they're going to build it. If they actually wanted to build it, the brokenness of what the FEIR left them for a schedule would be a rallying cry to save the project just like umpteen judgment days GLX advocates had to triage...instead of something they just take at face value with a shrug then bury with more nonsense like this multiple-times disproven Middleboro Alternative. There is a political gameplan they can undertake to fix the Stoughton alignment and net something that's buildable in the real world. That they won't entertain any notion of pursuing all or part of that gameplan says all you need to know about their real commitment. The abstract IDEA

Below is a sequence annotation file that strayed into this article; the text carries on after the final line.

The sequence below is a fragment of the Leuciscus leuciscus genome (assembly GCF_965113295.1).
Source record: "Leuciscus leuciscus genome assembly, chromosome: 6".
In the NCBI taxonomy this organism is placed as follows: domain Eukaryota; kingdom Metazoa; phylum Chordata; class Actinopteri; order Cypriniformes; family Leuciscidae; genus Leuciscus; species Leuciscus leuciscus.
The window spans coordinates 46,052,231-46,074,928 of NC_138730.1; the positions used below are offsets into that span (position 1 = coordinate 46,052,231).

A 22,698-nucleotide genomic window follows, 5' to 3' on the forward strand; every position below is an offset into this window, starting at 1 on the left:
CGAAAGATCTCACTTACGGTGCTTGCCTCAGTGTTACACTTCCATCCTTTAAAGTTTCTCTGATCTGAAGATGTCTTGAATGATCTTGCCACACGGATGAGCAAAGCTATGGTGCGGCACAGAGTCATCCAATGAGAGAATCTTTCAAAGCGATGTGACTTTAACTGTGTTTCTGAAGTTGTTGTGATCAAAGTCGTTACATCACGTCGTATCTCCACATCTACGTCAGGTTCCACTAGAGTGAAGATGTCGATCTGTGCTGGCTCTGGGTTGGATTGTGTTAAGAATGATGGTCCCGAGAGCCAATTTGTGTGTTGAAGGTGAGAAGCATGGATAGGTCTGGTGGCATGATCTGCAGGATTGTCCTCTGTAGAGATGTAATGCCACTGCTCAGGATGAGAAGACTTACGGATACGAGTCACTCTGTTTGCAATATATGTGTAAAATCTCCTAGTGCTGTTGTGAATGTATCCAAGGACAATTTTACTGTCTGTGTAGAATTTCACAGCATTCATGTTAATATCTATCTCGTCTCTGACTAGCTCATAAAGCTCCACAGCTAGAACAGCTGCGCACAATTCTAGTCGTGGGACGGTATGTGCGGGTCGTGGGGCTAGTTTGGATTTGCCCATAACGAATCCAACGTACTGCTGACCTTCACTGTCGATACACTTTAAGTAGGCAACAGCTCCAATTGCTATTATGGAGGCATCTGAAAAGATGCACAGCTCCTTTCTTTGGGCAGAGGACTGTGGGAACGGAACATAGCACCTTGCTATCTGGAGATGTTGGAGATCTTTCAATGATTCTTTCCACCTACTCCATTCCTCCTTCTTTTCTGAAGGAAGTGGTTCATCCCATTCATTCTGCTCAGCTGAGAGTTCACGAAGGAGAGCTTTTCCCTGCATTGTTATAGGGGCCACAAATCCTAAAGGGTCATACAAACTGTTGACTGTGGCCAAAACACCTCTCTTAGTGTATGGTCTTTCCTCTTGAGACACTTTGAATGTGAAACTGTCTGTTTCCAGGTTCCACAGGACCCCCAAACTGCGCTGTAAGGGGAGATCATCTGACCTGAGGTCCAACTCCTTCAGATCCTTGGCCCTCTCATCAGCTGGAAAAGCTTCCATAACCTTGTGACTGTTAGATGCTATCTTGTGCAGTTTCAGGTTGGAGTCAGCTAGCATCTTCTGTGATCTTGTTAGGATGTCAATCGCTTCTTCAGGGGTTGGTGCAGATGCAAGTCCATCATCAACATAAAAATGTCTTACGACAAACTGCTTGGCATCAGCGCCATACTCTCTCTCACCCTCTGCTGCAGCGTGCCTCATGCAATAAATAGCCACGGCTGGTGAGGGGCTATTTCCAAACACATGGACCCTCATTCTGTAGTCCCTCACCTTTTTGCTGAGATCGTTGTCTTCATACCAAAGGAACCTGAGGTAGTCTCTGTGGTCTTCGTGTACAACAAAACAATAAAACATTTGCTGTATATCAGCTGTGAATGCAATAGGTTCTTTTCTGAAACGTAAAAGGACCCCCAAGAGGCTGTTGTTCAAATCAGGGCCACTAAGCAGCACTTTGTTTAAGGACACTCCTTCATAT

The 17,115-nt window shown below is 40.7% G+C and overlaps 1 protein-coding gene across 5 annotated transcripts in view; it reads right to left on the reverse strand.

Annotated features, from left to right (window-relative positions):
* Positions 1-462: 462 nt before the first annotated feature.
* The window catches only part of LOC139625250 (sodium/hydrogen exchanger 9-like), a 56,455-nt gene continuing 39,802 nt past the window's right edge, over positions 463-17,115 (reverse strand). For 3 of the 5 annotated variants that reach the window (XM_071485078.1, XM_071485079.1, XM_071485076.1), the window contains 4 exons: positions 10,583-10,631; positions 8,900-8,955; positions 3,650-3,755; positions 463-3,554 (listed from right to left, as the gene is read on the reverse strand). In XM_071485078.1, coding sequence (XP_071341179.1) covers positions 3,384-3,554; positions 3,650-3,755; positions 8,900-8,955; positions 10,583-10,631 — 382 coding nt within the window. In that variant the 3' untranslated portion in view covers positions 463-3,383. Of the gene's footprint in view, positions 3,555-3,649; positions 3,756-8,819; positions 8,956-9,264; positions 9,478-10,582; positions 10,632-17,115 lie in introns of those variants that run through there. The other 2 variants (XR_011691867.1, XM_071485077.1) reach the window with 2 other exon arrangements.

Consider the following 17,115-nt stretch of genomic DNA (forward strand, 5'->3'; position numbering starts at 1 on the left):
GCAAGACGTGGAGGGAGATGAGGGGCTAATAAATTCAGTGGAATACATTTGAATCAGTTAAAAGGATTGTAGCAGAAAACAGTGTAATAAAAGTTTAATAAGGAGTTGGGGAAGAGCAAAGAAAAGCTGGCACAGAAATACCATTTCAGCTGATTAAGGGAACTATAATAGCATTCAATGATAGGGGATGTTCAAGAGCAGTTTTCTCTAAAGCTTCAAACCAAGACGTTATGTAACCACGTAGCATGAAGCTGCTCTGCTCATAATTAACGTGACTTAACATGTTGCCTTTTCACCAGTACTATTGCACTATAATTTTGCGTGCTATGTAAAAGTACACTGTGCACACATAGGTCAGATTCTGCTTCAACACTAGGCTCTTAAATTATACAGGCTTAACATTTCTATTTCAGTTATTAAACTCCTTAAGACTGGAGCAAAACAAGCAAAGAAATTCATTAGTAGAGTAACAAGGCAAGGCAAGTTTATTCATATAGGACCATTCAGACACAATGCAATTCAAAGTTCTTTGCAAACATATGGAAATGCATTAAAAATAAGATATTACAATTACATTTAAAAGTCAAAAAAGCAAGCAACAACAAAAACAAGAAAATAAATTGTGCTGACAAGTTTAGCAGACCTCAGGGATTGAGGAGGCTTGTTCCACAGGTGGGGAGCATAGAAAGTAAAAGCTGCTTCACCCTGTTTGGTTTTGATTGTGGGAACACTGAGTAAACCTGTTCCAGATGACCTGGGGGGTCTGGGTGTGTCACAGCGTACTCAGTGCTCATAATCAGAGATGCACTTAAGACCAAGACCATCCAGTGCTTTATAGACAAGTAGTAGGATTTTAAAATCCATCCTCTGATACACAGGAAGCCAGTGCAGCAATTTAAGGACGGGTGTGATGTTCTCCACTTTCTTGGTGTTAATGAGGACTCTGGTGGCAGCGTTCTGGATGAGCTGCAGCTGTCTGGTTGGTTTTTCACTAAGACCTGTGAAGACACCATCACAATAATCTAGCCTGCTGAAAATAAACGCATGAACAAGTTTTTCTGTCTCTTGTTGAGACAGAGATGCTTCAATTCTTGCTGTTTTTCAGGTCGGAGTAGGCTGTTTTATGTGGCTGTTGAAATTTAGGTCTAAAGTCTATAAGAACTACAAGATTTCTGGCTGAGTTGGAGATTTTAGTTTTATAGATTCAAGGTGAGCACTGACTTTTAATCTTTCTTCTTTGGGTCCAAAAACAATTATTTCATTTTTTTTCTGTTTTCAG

of a South Coast Rail commitment is the graft that keeps on giving, not the figuring out of how to follow through on the commitment.